Typical cuisine of Gran Canaria: a wonderful blend of flavours
The typical dishes of Gran Canaria are similar to the ones you can find on the rest of the islands. They are, for example, very similar to the typical cuisine of Tenerife. This is only to be expected if we take into account the proximity and similarities between the islands in terms of terrain and climate, as well as the produce that is grown there.
Typical cuisine of Gran Canaria
You will undoubtedly try the typical potatoes (papas arrugás), dips (mojos) and a cornflour-based side dish (gofio) when you travel to Gran Canaria. If you like something sweet to round off your meal, then you will be sure to try bienmesabe, a crushed almond, honey and sugar treat that is almost always served with your dessert.
And that’s just for starters. There is a lot more to Gran Canaria’s cuisine. Many different influences from Europe, Africa and America have found their way into the local dishes. Indeed, diversity is the main characteristic of food on the island and not only in terms of cooking techniques, but also in the way local chefs combine their ingredients. Abundance is also another common characteristic. On Gran Canaria you simply cannot leave the table feeling hungry.
Here are some of the most representative dishes that are served up on the island.
Watercress stew (potaje de berros) and Canarian stew (puchero canario) are two of the standard weekly meals served up on Gran Canaria. The same is true of all the other islands in the archipelago.
The basic ingredients of the stew are the typical pulses (white beans), vegetables and meat, but with the surprising addition of pineapple!
Of course, watercress is also a main ingredient. This plant has been grown for thousands of years since it is one of the most nutritional plants you can find and, furthermore, it has medicinal properties. Watercress and the idea for the stew itself were brought to Europe by the Spanish conquerors. The recipe has evolved over time but you need to begin by boiling all the vegetables, the beans, the bones and the meat until you get a good, thick stock. Next, you add potatoes, pepper, onion and chopped tomatoes to thicken the dish up even more.
The stock from the watercress stew can be used to make another very traditional dish on Gran Canaria: a blanched cornflower-based side dish called gofio escaldado. It is a standard accompaniment for a range of meat and fish dishes.
If you’re looking for a fine, robust meal, you will find it in the Canarian casserole (puchero canario). In addition to anything else, it is one of the most balanced meals that you can have since it has a little bit of everything including vegetables, potatoes and other root vegetables, chickpeas, meat and the goodness of the bones that are used to make the stock.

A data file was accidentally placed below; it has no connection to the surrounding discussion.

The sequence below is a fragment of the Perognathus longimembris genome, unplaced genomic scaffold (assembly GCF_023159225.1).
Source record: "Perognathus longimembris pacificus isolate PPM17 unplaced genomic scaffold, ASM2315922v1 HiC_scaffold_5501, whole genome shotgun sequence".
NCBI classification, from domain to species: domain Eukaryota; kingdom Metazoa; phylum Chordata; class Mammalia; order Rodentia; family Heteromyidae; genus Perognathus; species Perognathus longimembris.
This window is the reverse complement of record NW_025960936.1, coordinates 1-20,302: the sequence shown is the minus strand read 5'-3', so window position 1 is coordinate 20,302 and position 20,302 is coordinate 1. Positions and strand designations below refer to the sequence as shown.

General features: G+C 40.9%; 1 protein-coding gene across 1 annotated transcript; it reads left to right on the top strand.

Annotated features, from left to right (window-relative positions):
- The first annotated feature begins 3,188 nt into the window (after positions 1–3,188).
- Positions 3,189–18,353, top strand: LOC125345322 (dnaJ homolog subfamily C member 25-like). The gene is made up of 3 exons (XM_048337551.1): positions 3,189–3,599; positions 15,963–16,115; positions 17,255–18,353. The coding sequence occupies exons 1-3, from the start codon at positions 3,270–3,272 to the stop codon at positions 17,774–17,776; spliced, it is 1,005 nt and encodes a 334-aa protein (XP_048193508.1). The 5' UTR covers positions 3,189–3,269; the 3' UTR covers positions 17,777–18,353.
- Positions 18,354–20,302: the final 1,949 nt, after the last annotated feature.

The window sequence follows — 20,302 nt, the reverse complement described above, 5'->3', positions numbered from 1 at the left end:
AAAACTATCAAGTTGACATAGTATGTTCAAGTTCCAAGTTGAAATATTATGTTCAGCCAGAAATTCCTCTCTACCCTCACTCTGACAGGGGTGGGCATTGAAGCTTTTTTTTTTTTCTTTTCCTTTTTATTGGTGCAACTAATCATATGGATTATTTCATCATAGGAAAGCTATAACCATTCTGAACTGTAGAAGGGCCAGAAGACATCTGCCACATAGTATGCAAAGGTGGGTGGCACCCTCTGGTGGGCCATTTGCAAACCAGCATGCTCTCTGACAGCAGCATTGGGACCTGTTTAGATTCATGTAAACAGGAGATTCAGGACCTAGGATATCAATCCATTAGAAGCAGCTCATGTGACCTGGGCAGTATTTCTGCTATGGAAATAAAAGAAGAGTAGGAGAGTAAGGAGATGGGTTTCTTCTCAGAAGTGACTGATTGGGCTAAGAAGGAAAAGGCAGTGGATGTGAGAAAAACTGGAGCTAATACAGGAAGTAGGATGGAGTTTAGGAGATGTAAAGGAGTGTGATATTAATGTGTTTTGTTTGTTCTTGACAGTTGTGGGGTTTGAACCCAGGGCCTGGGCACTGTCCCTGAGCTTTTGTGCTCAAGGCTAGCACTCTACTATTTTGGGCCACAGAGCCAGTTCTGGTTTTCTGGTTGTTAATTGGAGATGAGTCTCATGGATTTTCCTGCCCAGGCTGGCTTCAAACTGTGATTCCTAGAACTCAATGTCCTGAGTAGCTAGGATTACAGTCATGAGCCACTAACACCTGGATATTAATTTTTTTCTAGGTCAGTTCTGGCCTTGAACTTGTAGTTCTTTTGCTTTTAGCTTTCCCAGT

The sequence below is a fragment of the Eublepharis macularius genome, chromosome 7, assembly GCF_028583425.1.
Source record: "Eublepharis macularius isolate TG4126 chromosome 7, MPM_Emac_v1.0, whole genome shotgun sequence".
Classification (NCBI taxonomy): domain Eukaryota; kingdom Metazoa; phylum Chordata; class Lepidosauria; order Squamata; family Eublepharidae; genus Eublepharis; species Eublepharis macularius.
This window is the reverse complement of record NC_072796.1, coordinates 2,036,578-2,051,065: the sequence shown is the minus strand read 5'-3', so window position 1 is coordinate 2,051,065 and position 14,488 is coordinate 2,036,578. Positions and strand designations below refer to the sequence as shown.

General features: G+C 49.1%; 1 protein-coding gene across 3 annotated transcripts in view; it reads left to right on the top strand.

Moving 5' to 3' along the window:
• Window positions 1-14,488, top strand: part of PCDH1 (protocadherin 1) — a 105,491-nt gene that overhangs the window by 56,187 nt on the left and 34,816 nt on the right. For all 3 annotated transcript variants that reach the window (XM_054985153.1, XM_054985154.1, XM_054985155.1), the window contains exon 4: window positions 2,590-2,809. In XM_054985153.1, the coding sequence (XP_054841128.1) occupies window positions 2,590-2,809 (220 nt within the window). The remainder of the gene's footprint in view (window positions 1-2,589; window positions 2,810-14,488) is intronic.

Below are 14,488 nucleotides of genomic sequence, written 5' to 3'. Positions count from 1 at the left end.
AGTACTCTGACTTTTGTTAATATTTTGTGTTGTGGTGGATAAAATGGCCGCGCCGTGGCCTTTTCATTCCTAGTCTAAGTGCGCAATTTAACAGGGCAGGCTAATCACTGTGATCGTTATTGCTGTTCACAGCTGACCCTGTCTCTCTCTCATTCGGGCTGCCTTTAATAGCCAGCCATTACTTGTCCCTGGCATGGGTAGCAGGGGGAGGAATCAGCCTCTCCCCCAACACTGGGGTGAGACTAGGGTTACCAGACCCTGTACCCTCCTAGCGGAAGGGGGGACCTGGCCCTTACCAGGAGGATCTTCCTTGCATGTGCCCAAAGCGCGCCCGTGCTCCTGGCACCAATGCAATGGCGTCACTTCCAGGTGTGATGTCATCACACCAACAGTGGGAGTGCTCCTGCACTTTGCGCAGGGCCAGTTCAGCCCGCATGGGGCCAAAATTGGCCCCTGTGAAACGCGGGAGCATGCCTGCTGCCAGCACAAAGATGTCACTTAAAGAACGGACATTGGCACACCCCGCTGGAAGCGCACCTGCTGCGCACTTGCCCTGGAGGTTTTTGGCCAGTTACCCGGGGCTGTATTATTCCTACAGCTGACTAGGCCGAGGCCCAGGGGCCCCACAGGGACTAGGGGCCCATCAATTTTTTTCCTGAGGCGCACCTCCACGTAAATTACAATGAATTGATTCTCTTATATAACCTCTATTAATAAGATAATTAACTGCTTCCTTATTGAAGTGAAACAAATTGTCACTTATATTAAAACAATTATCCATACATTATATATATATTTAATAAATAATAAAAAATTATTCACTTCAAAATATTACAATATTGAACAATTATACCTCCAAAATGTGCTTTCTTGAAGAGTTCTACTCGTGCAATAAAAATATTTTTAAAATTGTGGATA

If you have travelled to Madrid, then you will no doubt have heard of the famous cocido. Puchero canario is very similar but with its own twist. The main differences are corn, sweet potatoes and pears and also the characteristic taste and texture of Canarian chorizo and streaky bacon.
Like with the watercress stew, the stock is used to make the famous gofio escaldado we mentioned earlier.
Ropa vieja (or leftovers) is probably the finest example of Canarian cuisine that makes the most of the food that people already have at home. In other words, this dish makes the most of the leftovers from the previous day.
In this particular case, the ‘recycled’ ingredient is leftover puchero. However, nowadays it is also often made from scratch without any type of leftover stew.
First of all, you need to fry garlic, onions, peppers and chopped tomatoes. Then, you can add chickpeas and shredded meat. Add a glass of wine or even water, but just enough to stop the mixture of ingredients from going dry. You should end up with a dish that you can eat with a fork, not a spoon.
A classic fish dish
The sancocho canario fish dish is one of the most surprising of all the meals that you will typically eat on Gran Canaria. It is surprising because it is such an incredibly balanced meal.
The fundamental ingredient is salted fish. Wreckfish is most commonly used but it can also be made with sea bass or rubberlip grunt. Whichever fish you choose to use, it will need to be desalted for at least 24 hours.
Boil some chopped potatoes and sweet potatoes (don’t peel the latter) and add the pieces of fish.
Serve it all up on a shallow dish with some of the local cornflower-based side dish (this time moulded into a pella de gofio loaf) and your guests’ favourite dip.
Sanocho canario is the Canary Islands’ equivalent of the meals that are served up to believers who choose not to eat meat during Lent and Easter.
Out of all the typical dishes that you can try on Gran Canaria, party meat (carne fiesta) is by far the one with the most calories. Nowadays they make it with far less fat than they used to but it makes sense that the meat in this dish is not exactly what you might associate with going on a diet. This is, after all, a party dish. In fact, it is known by the locals as the party dish par excellence. It is also known as marinated pork and this is precisely why it is so popular and so tasty.
To make it, marinate pork in oil, paprika, oregano, salt, garlic and vinegar for a whole day before cooking. Fry pieces of the pork in abundant oil and use the juice that is left over to make a sauce that you can pour over the meat. Serve with plenty of chips.
Whilst this is typically a party dish, you will also find it on the menu in many bars and restaurants.